Is that scan really necessary? It’s a question being asked more and more as providers look to give optimal care for their patients by not ordering inappropriate imaging studies—studies that don’t have clinical benefit (and may cause harm) while adding to costs.
Professional associations have begun campaigns, such as “Choosing Wisely,” to educate physicians on best practices, and computerized physician order entry is improving imaging indication quality. Federal policy also plays a major role.
But when thinking about utilization optimization, it’s important to target interventions carefully, and not take too broad a view. A couple of this week’s top stories underscored this very point.
First, a study published online Feb. 5 in Radiology demonstrated the wide regional variation in imaging across the country. Ivan K. Ip, MD, MPH, with Brigham and Women’s Hospital in Boston, and colleagues used a pair of public CMS databases to assess 124 million diagnostic imaging services provided to Medicare beneficiaries in 2012.
Ip and colleagues found CT utilization intensity ranged from 330.4 studies per 1,000 beneficiaries to 684.0. For MRI, the numbers ranged from 105.7 studies per 1,000 to 256.3. They also identified high-impact hospital referral regions, such as Baltimore and Jacksonville, Fla., for CT use, and Dallas and Las Vegas for MRI use.
The authors suggested a targeted approach to managing imaging use would be more effective than broad national interventions. “Although national campaigns and federal policy changes may enable broad system-level improvement, our results suggest that more targeted interventions, focusing on providers that order and/or perform the most common procedures in the highest impact regions, may more efficiently promote needed change,” Ip and team concluded.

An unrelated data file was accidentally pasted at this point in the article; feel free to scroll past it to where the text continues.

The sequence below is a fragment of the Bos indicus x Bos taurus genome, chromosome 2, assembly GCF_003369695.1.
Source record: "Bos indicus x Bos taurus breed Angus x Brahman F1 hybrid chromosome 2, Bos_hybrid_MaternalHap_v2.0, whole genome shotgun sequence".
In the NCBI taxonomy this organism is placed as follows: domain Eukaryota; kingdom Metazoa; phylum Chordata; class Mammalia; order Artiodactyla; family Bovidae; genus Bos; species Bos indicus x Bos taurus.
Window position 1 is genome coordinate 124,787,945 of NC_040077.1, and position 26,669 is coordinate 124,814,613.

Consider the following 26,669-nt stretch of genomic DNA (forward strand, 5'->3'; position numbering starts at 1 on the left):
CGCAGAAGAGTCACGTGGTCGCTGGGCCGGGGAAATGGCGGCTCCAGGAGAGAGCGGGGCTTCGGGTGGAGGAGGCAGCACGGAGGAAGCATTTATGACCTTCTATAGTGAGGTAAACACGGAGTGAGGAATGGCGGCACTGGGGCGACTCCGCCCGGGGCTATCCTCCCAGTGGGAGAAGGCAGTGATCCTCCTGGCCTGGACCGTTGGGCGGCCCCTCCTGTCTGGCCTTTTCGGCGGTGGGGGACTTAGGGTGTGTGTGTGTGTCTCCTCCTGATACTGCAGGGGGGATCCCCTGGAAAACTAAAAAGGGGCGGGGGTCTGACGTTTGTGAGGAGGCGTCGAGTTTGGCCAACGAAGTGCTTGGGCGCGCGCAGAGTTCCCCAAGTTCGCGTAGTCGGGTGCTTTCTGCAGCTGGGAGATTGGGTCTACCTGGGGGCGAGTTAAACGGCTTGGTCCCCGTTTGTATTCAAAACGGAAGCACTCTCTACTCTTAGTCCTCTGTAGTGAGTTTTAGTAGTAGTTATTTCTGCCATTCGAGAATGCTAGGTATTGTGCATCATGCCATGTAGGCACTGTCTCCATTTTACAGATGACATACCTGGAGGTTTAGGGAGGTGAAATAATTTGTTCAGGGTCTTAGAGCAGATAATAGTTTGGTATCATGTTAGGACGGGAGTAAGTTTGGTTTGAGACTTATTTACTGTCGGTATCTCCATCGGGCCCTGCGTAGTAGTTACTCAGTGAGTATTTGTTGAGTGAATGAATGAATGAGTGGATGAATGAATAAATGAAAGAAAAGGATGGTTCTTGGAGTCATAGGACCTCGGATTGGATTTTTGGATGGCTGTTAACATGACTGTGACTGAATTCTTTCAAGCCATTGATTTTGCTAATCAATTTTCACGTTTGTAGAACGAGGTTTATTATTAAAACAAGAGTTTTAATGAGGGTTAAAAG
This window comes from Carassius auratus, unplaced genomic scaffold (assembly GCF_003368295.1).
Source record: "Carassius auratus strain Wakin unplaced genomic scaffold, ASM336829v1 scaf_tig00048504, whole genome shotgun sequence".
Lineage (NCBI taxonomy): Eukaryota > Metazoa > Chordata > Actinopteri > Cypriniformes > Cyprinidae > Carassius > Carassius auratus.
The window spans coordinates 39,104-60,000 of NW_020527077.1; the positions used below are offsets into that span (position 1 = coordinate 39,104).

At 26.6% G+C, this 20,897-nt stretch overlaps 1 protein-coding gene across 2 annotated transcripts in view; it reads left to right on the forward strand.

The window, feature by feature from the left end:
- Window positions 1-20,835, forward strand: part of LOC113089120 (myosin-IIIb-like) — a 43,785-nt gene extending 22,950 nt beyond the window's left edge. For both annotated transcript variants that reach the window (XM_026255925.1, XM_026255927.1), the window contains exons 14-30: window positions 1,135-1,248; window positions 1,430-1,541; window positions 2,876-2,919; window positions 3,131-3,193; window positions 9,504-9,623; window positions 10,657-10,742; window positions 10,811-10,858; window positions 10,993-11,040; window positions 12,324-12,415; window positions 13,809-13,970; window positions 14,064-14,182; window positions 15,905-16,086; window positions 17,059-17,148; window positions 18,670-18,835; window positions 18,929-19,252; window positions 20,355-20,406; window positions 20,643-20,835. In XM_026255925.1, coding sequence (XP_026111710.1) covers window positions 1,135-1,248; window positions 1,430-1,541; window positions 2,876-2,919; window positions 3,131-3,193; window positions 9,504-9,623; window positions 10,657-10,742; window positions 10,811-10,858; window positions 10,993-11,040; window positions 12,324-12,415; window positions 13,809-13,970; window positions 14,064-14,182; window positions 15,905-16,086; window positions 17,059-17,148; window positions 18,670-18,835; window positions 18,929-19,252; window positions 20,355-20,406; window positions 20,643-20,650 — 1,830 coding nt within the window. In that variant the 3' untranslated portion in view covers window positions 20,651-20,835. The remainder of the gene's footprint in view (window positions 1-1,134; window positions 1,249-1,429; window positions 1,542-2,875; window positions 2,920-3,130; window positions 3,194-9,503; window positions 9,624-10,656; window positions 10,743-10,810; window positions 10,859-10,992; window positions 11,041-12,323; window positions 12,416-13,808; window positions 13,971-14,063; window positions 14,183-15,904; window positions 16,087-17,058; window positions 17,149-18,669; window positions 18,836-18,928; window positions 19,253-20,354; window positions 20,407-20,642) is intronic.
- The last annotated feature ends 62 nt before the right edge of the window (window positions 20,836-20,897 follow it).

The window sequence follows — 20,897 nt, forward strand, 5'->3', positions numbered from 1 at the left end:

Another top-read story from this week that urged caution when trying to control imaging use came from an article published in Neurosurgery. Ammar H. Hawasli, MD, PhD, a neurosurgeon with the Washington University School of Medicine in St. Louis, and colleagues said recommendations against the use of imaging for headaches could have negative outcomes for patients with undiagnosed brain tumors. They presented a retrospective review of patients from their institution, noting that a small number of patients with brain tumors present with headaches as their only symptom, and without neuroimaging these diagnoses could be missed.
“Neurological imaging is a very important part in the assessment of patients with headaches and neurological conditions,” Hawasli told Health Imaging. “Current guidelines are laudable, but may lead to missed diagnoses in patients with brain tumors.”
Providers have come a long way in recent years in terms of ensuring every imaging order is appropriate. As these efforts continue, the above stories are reminders that targeted approaches may trump broader one-size fits all strategies.
Editor – Health Imaging